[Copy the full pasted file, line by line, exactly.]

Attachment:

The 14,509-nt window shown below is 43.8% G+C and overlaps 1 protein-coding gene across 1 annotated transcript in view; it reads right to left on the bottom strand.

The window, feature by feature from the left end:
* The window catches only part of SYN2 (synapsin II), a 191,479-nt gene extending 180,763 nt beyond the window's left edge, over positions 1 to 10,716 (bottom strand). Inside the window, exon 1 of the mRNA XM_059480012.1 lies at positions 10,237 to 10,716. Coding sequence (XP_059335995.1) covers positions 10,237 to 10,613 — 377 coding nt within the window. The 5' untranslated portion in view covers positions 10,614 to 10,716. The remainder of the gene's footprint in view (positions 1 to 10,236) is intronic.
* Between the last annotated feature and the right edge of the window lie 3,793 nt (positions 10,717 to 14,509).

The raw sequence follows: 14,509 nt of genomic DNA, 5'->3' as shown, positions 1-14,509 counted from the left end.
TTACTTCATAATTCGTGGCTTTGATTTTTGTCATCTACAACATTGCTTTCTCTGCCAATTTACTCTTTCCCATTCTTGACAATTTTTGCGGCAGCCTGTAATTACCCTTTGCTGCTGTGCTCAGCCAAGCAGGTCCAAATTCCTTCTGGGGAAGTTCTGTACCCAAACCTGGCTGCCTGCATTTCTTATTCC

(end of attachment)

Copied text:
The 14,509-nt window shown below is 43.8% G+C and overlaps 1 protein-coding gene across 1 annotated transcript in view; it reads right to left on the bottom strand.

The window, feature by feature from the left end:
* The window catches only part of SYN2 (synapsin II), a 191,479-nt gene extending 180,763 nt beyond the window's left edge, over positions 1 to 10,716 (bottom strand). Inside the window, exon 1 of the mRNA XM_059480012.1 lies at positions 10,237 to 10,716. Coding sequence (XP_059335995.1) covers positions 10,237 to 10,613 — 377 coding nt within the window. The 5' untranslated portion in view covers positions 10,614 to 10,716. The remainder of the gene's footprint in view (positions 1 to 10,236) is intronic.
* Between the last annotated feature and the right edge of the window lie 3,793 nt (positions 10,717 to 14,509).

The raw sequence follows: 14,509 nt of genomic DNA, 5'->3' as shown, positions 1-14,509 counted from the left end.
TTACTTCATAATTCGTGGCTTTGATTTTTGTCATCTACAACATTGCTTTCTCTGCCAATTTACTCTTTCCCATTCTTGACAATTTTTGCGGCAGCCTGTAATTACCCTTTGCTGCTGTGCTCAGCCAAGCAGGTCCAAATTCCTTCTGGGGAAGTTCTGTACCCAAACCTGGCTGCCTGCATTTCTTATTCC